Human milk oligosaccharides {60000075}

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Human milk oligosaccharides
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- Human milk oligosaccharides (HMO) are complex carbohydrates abundant in breast milk. Intriguingly, these molecules do not provide energy to the infant. Instead, these oligosaccharides are key to guide and support the assembly of a healthy gut microbiome in the infant, dominated by beneficial gut microbes such as Bifidobacterium. New analytical methods for glycan analysis, and next-generation sequencing of microbial communities, have been instrumental in advancing our understanding of the positive role of breast milk oligosaccharides on the gut microbiome, and the genomics and molecular strategies of Bifidobacterium to utilize these oligosaccharides. (1)

Shared Reference Notes

  • [1.1] [#Human breast milk
    - Low gut bacterial diversity in breastfeeding infants is thought to be a result of breastmilk oligosaccharides which serve as substrates for a limited number of gut microbes
  • [1.2] [#Irritable bowel syndrome
    - Patients had a significant improvement from baseline to 12 weeks in total percentage of bowel movements. - Improvement was similar across IBS subtypes. Symptoms improved most in the first 4 weeks of intervention. - The most common side effects were mild gastrointestinal symptoms such as flatulence, abdominal pain and discomfort, and distension.
  • [1.3] [#Human breast milk
    - Breast milk contains important developmental and immune-promoting factors such as oligosaccharides, immunoglobulins (IgA), and #Lactoferrin which protect the newborn passively and actively against excessive intestinal inflammation
  • [1.4] [#Bifidobacterium longum] [#Human breast milk
    - breast fed babies #Bifidobacterium spp. is typically high, than in formula fed babies because #Bifidobacterium longum utilizes fucosylated oligosaccharides which is present in mother’s milk.
  • [1.5] [#Bacteroides cellulosilyticus] [#Human breast milk, #Infants
    - The relative abundance of maternal B. cellulosilyticus, a versatile carbohydrate degrader, was positively associated with the overall abundance of microbial glycoside hydrolases in the infant gut, particularly those involved in HMO degradation. - Moreover, this maternal species was inversely correlated with intact HMOs in infant fecal samples and positively associated with HMO-utilizing infant species that are unable to degrade these oligosaccharides, such as #Bifidobacterium pseudocatenulatum.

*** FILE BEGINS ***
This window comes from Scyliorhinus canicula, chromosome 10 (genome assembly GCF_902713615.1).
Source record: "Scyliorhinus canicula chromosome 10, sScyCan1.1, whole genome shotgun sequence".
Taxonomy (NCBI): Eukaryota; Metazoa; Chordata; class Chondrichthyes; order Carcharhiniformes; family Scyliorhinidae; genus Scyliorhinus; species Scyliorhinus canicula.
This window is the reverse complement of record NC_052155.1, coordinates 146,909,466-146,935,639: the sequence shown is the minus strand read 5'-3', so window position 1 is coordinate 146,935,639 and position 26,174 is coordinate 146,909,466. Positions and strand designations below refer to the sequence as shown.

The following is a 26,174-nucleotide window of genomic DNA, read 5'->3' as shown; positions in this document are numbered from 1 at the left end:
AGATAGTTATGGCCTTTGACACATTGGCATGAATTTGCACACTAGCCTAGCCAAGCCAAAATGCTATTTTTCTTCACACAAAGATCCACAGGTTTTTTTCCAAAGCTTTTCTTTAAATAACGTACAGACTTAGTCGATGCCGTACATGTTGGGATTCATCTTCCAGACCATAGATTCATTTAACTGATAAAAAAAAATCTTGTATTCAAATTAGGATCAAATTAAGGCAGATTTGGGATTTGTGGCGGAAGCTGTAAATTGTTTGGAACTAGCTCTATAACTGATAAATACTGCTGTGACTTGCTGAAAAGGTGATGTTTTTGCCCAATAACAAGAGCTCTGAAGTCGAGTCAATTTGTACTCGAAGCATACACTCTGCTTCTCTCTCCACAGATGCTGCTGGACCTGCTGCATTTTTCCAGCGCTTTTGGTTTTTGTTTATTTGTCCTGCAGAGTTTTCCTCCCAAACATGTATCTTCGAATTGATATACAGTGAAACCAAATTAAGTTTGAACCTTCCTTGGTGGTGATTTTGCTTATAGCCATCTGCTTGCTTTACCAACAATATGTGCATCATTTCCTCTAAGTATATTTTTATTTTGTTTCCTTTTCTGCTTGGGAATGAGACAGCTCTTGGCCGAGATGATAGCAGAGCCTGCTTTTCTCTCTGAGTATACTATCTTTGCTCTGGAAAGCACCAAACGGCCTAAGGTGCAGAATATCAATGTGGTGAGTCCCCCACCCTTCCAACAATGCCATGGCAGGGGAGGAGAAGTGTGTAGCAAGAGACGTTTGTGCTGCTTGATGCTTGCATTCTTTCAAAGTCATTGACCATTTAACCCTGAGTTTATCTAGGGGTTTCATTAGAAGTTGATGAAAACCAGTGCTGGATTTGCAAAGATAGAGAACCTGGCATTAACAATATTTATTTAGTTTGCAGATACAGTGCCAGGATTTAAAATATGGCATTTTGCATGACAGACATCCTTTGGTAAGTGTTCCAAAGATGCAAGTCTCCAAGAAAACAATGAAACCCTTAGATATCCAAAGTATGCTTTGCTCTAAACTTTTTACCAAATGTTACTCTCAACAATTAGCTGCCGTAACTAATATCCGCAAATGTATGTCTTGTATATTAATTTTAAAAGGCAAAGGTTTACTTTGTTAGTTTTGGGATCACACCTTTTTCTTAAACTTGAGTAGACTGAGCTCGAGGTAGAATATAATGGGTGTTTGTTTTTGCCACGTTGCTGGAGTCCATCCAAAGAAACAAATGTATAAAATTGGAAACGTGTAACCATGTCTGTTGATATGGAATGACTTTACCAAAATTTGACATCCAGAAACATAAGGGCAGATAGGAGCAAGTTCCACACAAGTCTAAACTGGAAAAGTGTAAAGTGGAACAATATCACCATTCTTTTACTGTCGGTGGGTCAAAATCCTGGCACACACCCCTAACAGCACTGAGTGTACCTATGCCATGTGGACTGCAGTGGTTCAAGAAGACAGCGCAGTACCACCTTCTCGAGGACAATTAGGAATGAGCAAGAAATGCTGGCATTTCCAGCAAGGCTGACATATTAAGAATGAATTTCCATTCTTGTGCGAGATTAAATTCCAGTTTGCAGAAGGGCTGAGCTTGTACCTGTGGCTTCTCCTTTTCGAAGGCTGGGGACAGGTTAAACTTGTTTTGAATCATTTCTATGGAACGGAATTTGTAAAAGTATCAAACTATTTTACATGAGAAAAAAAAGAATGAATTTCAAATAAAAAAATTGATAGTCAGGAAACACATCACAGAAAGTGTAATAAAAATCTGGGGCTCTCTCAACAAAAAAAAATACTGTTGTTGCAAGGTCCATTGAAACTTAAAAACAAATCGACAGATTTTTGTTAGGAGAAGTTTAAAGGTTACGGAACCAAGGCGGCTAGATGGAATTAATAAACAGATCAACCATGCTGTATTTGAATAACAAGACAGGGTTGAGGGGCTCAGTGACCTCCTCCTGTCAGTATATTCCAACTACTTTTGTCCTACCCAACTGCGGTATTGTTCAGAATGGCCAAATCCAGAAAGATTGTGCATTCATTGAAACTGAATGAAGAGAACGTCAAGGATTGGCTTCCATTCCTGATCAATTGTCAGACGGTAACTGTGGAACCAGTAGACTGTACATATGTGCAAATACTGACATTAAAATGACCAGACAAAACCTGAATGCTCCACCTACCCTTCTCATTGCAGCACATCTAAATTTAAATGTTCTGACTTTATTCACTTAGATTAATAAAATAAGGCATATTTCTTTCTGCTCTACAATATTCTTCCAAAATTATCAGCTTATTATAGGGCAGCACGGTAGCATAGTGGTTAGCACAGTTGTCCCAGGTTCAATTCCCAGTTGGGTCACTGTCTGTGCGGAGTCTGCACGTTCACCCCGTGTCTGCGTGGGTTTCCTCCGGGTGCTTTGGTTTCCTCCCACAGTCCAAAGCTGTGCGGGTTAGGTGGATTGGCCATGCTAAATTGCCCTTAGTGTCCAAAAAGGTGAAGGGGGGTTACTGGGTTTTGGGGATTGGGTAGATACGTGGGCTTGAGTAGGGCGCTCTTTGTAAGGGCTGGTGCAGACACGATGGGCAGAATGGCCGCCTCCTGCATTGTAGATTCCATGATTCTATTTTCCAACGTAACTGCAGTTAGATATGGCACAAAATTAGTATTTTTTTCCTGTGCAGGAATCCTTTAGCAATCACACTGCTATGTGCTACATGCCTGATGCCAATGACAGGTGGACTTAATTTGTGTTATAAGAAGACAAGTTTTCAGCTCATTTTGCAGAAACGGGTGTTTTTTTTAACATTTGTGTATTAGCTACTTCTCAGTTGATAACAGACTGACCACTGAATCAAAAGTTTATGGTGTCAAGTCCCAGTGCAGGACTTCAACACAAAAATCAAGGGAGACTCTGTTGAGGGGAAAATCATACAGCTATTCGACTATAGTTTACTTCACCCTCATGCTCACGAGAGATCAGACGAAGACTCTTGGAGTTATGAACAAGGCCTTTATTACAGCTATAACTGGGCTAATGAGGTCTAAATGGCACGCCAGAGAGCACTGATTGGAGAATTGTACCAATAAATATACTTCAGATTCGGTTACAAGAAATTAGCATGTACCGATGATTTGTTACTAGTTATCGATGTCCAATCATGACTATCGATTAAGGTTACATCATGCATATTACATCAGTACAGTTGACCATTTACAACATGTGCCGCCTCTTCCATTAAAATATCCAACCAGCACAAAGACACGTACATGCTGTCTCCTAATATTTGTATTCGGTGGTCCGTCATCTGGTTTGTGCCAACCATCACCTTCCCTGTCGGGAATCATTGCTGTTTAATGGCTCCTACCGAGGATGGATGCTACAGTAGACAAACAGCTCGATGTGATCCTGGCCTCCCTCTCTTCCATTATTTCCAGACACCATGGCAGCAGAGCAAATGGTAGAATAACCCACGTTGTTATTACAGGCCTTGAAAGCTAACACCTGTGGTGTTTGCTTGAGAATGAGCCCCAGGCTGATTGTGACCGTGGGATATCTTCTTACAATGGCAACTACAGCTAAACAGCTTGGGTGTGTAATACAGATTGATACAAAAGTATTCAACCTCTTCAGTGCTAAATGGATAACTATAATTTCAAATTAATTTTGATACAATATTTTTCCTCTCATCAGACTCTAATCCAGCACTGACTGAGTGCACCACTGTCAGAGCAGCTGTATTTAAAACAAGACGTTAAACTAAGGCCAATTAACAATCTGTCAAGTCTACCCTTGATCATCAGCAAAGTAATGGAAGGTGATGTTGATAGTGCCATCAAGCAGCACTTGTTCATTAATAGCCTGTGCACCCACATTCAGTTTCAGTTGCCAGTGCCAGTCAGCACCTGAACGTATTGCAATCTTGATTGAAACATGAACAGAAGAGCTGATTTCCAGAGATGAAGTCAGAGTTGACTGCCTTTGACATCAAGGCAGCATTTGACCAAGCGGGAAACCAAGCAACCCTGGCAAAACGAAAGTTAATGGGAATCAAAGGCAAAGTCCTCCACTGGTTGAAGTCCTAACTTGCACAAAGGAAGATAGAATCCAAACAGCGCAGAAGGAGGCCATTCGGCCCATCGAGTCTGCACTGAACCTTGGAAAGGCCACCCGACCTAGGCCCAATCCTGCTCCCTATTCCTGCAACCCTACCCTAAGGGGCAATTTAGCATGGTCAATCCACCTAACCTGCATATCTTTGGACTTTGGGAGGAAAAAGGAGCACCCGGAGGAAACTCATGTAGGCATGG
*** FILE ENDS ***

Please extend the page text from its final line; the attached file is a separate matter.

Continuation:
• [1.6
    - HMOs > LNnT stimulated #Butyrate (linked to #Anaerobutyricum hallii in adults).
  • [#Adult] - Among the HMOs, 6′SL specifically stimulated #Propionate (linked to #Bacteroides fragilis in #Children and #Phocaeicola massiliensis in adults)
  • [#Bifidobacteria, #Bifidobacterium adolescentis, #Bifidobacterium pseudocatenulatum] [#Fructooligosaccharides, #Inulin] - 2′FL/LNnT were bifidogenic for both age groups, 3′SL/6′SL and FOS/IN were exclusively bifidogenic for children and adults, respectively. - 3′SL/6′SL stimulated B. pseudocatenulatum (abundant in children), FOS/IN enhanced B. adolescentis (abundant in adults). - increased #Acetate, #Propionate and #Butyrate (only in adults) with product- and age-dependent differences.
  • [#GABA] [#Adult] - #Indole-3-lactic acid and #3-phenyllactic acid (linked to immune health) and gamma-aminobutyric acid (linked to gut-brain axis) were most profoundly stimulated by 2′FL and HMO blends in both #Children and adults, correlating with specific #Bifidobacteriaceae.
  • [#Adult] - 2′FL/LNnT increased #Melatonin in #Children, while 3′SL remarkably increased #Folic acid in adults.
  • [#Human breast milk] - HMOs include 2’Fucosyllactose (2’FL), Lacto-N-neotetraose (LNnT), 3’Sialyllactose (3’SL) and 6’Sialyllactose (6’SL)
  • [1.7
    - A low relative abundance of Bifidobacteria and depletion of HMO utilization genes in the gut microbiome of human #Infants was also recently shown to be associated with systemic inflammation and polarization of naive CD4+ T cells towards TH17 cells, which could be reversed upon supplementation with #Bifidobacterium infantis
  • [#Human breast milk, #Infants] - human milk oligosaccharides (HMOs) facilitate the expansion of #Bifidobacterium species, which have an instrumental role in the development of T cell-dependent IgA responses and have been linked to higher numbers of memory B cells during infancy
  • [1.8
    - pathogens are not able to bind to the epithelium in the presence of OSCs
  • [1.9] [#Bifidobacterium infantis] [#Para-cresol
    - Antibitic resulted dysbiosis > Application of synbiotic #Bifidobacterium longum subspecies infantis (B. infantis), and human milk oligosaccharides (HMOs) > - increases in #Lactate-consuming #Veillonella, faster #Acetate recovery, and changes in #Indolelactate and p-cresol #Sulfate, metabolites that impact host inflammatory status. - #Veillonella co-cultured in vitro and in vivo with B. infantis and HMO converts #Lactate produced by B. infantis to #Propionate, an important mediator of host physiology.
  • [#Infants] - Intake of infant formula containing synthetic hMOS has been shown to increase #Bifidobacterium abundance and that of its metabolites, especially #Acetate, in infant feces, and to reduce lower respiratory tract infections during the first year of life.
  • [#Respiratory syncytial virus] - HMOS reduce the viral load and the inflammatory signaling in cultured RSV-infected respiratory human cells.

References Notes

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